from Pilgrims Progress

from Pilgrim's Progress

If you practice medicine, you’ll accumulate a lot of pain.  I’m speaking to those considering medicine, and to those who are starting.  I’m speaking to those who have been practicing and to those who are retiring.  Pain, loss, suffering, these are as surely the souvenirs of our practice as hope, help and happy outcomes.

So recently, I’ve been thinking of the pain we carry around.  See, I think that when we truly care for our patients, we take a little of their loss with us.  Not just the big things.  Of course, the traumas, the tragedies stick to us like cotton to Velcro.  But even the little ones.  The stories of broken families.  The stories of abused children. The empty eyes of women and men who have been broken by the ones they trusted and crushed by life.  The sad faces of children without hope.

It reminds me of Jacob Marley and his long chain in ‘A Christmas Carol.’    Except this one, the trail of misery we hold onto as we move through the practice of medicine, isn’t really of our own doing.  It’s the result of our love and compassion.  It’s the price we pay.  And the ability to drag it around is as much a qualification for medical practice as being able to memorize neural pathways or drug doses, anatomy or pharmacology.

And so recently, rather than wonder what I’ll remember as I grow older, I’ve been thinking of what I hope to forget.

In heaven, the Bible assures us we won’t know the pain we knew in this life.  I don’t really think it will be like a ‘spiritual lobotomy.’  Rather, I think we’ll be able to see everything from outside time, from outside our own perspectives; we’ll no longer ‘see through a glass darkly.’  We will ‘see face to face.’  Even our worst pain, or darkest memory, may either make sense, or seem so dim, so inconsequential by comparison to what we see, that we will actually forget.  I don’t know.  I’m guessing and hoping.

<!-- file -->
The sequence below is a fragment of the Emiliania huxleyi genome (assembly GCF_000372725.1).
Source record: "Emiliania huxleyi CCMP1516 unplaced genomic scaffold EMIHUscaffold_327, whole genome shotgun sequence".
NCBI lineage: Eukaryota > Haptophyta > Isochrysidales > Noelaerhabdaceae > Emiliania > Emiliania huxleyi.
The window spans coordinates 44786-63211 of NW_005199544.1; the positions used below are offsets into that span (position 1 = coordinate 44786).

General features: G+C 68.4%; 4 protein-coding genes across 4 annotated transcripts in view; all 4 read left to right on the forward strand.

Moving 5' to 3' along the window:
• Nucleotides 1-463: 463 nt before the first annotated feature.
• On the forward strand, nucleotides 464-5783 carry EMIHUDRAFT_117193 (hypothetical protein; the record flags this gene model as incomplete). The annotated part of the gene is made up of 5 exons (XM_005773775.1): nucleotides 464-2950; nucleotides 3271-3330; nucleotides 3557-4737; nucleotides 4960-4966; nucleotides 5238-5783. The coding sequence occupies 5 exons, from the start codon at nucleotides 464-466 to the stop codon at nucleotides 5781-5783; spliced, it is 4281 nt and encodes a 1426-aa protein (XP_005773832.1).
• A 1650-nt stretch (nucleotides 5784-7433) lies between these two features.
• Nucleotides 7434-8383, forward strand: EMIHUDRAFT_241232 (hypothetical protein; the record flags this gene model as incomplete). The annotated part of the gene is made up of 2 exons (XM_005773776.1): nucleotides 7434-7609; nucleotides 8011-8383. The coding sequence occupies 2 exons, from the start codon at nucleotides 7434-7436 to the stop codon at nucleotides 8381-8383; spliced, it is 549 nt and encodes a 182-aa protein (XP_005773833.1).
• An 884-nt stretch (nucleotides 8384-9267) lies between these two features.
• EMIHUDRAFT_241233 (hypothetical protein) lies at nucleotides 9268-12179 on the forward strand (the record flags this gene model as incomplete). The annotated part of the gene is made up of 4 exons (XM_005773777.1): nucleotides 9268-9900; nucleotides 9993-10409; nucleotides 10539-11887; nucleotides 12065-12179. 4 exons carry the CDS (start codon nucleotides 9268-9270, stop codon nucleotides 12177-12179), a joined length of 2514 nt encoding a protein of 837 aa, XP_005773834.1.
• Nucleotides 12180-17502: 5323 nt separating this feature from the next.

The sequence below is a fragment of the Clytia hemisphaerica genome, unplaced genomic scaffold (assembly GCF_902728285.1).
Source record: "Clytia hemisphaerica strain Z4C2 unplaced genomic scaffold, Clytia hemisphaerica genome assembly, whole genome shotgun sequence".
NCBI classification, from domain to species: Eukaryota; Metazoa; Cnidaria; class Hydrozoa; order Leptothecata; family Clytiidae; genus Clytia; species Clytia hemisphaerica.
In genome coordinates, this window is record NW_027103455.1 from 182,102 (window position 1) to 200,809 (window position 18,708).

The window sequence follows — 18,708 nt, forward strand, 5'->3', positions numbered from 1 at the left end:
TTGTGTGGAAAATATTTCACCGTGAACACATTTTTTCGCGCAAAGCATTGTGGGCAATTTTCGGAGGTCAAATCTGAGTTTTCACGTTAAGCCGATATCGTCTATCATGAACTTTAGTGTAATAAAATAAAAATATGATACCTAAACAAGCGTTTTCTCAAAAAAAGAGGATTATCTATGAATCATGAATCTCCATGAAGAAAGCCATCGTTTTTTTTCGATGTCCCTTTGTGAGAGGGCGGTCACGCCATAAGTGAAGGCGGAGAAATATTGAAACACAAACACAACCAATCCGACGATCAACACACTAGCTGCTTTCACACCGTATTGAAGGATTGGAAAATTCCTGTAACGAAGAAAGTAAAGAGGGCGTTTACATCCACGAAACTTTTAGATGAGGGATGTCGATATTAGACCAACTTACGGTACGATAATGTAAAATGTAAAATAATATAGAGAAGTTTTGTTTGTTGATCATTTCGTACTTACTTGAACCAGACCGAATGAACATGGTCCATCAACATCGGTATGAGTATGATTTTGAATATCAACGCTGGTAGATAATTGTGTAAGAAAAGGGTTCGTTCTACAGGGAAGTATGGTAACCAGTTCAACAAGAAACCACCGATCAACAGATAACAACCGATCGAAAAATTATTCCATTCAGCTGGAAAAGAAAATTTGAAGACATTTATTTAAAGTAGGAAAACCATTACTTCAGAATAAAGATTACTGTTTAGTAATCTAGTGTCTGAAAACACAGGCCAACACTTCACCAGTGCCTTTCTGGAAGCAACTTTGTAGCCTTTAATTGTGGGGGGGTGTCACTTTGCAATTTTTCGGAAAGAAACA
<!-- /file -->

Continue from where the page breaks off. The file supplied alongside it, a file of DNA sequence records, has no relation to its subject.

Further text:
But I think this verse says it well:

‘He will wipe every tear from their eyes.  There will be no more death or mourning or crying or pain, for the old order of things has passed away.’  Revelations 21:4

So I have a little list of things I don’t want to remember anymore.  Tears I want wiped from my tired eyes someday, sometime, beyond time.  Here are a few for starters:

The miserable, unrealistic belief that I can ultimately control life or death.

The sound of someone screaming about their loved one’s death.

The silent sobs and red eyes of old couples as they hold hands while one of them dies.

The way people realize the moment of tragedy and that they cannot go back to change it, whether car accident or violent act.  The desperation they express at being locked in time, unable to undo anything, however horrible.

Paralysis, in old or young, but especially in those who were only just laughing and playing with friends, but now are consigned to the aid of machines and other people.

The guilt over patients lost; because I believe guilt has to do with sin, and even our worst mistakes are not sins, only the result of living in an imperfect world.

Violent death.

Violent life.

Abused children, and the bruises around their eyes, the swelling of their tiny heads.

The enslaved look of the addicted.

My crushing fatigue, felt at the end of a long night of uncertainty, when dawn brings relief but a vague discomfort, a wondering if I was right or wrong.

The weight of all of this.

What do you want to leave behind at Heaven’s gates?  What tears do you want wiped away?

I believe this will happen, because pain demands anesthesia.  We struggle to stop our patients’ pain, we don’t accept their pain as normal and reasonable.  As physicians, we never have!  Likewise, the pain we feel as practitioners, or even in daily life, cannot be normative.  It cannot be the way we were meant to be.  We gasp at suffering beasts; we cannot embrace the suffering of this life as something right, something acceptable, something to which there is no relief!

Christianity may be, to some, ‘unscientific.’  But it fits the evidence.  And it is is at least a hope that one day, all of the pain will be gone.

I, for one, look forward to that day with prayerful expectation.  I suspect you do, as well.  Because if you do what I do, in whatever specialty you do it, or even if your suffering comes from some other occupation or personal misery, if you are HUMAN, you have some pain to unload.

Edwin

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